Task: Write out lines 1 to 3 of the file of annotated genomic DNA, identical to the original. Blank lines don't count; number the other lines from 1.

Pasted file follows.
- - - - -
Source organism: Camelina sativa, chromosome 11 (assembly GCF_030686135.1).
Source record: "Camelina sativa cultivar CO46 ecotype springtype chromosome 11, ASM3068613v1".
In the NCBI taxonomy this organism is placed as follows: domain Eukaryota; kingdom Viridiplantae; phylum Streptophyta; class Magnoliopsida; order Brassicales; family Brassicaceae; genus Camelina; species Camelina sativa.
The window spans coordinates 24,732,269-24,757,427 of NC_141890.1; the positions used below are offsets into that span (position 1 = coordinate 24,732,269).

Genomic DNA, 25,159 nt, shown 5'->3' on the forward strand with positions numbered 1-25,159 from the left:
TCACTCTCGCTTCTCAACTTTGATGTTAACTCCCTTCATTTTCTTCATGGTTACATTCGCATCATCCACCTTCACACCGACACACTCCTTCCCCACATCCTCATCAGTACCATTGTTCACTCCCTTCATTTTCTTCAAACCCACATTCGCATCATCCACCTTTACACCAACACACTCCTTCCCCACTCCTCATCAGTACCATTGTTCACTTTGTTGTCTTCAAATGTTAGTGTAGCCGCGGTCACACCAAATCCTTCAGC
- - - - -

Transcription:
Source organism: Camelina sativa, chromosome 11 (assembly GCF_030686135.1).
Source record: "Camelina sativa cultivar CO46 ecotype springtype chromosome 11, ASM3068613v1".
In the NCBI taxonomy this organism is placed as follows: domain Eukaryota; kingdom Viridiplantae; phylum Streptophyta; class Magnoliopsida; order Brassicales; family Brassicaceae; genus Camelina; species Camelina sativa.